The interoperability challenge has plagued hospitals and health systems for longer than any of us care to admit. The topic still elicits eye-rolls and cringes from everyone from health care reporters to CIOs – and who can blame them? The industry has largely over-promised and under-delivered when it comes to vendors “playing nice in the sandbox,” integrating systems and making data across the continuum available in a simple and cost-effective way.
I’ve made no secret about the fact that the answer to this challenge is mobility. With today’s changing models of care, mobility enables coordination across multiple facilities and geographies, as clinicians increasingly need to make or discuss real-time decisions beyond the bedside. Mobility also overcomes what we’ve always known as the traditional barriers to interoperability – disparate data sources on the back end and conflicting and varied user preferences on the front end. And in the race to accountable care, where health care organizations are being forced to figure out how to reduce costs and improve outcomes in record time, mobility is the first and fastest enabler of clinical integration and transformation. Without it, accountable care cannot be achieved.
But even mobility vendors haven’t gone far enough in addressing interoperability. We’ve attacked different pieces of the puzzle, understanding that we need to prove value and ROI first at the individual departmental or chronic disease level. But we’re ready for the next step. Now, there’s a light bulb that goes on for CEOs and CIOs of major hospitals when they witness the unifying power of mobility in areas like cardiology and obstetrics. Beyond enabling them to make strides around specific quality metrics like door-to-balloon time or patient satisfaction, they’re recognizing its potential to achieve clinical transformation throughout the entire health system. I’ve already seen this start to happen in the health systems I visit every day. This signals to me that mobility has been proven, and the industry is ready to take an enterprise-wide approach. We’re entering an era where health systems are viewing mobility as a necessity for the entire care continuum.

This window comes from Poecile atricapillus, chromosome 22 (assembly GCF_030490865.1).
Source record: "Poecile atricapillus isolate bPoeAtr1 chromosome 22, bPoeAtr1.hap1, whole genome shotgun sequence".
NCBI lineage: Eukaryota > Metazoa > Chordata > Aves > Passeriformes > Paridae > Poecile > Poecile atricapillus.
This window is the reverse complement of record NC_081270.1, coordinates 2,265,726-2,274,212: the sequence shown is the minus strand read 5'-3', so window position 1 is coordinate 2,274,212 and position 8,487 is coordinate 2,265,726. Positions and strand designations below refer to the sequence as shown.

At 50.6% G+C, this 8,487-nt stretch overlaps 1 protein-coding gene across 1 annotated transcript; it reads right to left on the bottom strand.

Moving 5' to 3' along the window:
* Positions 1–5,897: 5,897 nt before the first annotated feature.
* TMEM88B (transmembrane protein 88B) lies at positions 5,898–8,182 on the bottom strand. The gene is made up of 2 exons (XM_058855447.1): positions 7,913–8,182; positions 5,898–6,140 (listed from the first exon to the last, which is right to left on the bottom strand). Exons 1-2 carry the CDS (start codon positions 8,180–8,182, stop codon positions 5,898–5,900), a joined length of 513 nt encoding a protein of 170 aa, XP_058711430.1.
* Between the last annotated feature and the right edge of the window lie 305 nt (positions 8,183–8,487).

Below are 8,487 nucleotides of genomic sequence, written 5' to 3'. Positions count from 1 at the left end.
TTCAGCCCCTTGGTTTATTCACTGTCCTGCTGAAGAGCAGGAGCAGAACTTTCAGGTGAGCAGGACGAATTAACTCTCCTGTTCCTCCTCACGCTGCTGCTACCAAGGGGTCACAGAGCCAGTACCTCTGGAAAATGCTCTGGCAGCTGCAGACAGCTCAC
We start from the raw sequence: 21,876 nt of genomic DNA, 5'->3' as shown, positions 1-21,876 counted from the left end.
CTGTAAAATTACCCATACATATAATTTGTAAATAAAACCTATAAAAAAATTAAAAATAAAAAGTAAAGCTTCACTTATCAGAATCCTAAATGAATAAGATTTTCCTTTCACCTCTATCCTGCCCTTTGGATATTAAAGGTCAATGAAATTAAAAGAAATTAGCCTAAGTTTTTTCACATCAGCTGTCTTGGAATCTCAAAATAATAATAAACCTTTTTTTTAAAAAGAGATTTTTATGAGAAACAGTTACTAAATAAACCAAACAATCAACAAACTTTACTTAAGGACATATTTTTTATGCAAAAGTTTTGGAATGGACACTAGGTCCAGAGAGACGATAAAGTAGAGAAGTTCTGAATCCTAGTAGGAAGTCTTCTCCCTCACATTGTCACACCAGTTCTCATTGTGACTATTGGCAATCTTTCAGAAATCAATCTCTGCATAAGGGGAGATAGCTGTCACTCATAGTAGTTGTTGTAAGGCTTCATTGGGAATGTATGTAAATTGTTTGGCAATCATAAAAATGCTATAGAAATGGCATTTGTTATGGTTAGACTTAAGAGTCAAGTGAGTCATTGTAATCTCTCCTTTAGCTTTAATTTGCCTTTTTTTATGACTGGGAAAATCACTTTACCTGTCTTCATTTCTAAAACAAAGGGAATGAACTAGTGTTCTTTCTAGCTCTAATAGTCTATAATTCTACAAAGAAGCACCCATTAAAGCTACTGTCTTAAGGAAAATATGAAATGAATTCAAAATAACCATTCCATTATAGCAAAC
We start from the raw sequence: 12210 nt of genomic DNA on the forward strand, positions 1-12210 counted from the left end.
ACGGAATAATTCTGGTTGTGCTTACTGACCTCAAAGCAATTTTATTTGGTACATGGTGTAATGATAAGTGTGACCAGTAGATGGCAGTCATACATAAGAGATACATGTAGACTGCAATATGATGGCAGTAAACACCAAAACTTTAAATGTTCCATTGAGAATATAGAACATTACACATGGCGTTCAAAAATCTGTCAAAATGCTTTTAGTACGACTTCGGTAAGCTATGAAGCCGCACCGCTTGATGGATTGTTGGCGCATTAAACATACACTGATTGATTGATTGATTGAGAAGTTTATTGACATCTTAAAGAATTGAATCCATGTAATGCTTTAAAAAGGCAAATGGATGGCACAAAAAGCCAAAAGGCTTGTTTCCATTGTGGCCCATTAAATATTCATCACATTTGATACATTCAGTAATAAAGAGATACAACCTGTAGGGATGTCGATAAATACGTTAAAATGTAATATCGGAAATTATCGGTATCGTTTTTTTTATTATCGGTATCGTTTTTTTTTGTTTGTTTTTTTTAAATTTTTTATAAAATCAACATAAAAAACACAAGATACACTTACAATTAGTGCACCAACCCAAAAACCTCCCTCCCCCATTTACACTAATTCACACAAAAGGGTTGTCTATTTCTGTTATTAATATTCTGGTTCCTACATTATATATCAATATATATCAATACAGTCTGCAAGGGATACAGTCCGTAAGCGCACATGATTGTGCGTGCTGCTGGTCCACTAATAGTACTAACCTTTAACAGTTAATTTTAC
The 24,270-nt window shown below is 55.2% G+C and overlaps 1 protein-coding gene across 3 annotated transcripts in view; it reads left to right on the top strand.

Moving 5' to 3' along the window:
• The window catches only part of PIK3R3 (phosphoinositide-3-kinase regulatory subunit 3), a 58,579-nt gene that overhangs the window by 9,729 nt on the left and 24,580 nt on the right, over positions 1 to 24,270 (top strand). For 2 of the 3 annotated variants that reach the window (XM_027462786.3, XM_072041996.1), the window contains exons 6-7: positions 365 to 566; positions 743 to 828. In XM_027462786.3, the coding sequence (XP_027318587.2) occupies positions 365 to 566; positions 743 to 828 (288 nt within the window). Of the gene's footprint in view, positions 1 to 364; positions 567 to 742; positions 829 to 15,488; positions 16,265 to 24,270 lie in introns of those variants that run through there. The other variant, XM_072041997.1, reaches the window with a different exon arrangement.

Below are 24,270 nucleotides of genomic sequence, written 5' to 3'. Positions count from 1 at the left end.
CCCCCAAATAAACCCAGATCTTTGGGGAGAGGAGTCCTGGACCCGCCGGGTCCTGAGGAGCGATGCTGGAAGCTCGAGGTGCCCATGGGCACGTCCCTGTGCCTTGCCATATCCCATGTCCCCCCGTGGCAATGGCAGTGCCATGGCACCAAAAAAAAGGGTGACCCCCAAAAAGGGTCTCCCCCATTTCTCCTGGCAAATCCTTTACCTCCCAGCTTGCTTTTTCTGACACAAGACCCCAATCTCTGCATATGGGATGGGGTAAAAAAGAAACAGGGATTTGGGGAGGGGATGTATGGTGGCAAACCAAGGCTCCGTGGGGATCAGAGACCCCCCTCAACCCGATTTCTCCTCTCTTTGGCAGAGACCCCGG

I envision a world where interoperability through mobility not only provides secure, near-real-time data about a patient from any source across the care continuum – from admit to discharge and beyond – but also offers the “big picture” data health systems need to make broader decisions about their operations and ultimately, their financial future. This will mean that health systems can finally make the shift from focusing on incremental or departmental operational changes to true transformational change that enables them to meet the broader demands of the new healthcare environment – improving population health and addressing pressing issues such as reducing readmissions.
For now, healthcare’s interoperability challenge will continue to keep me up at night (and many health system executives and IT leaders as well). But it’s clear to me where the industry is headed. Mobility is the lynchpin, and we’re not far from every hospital and health system’s “a-ha moment.”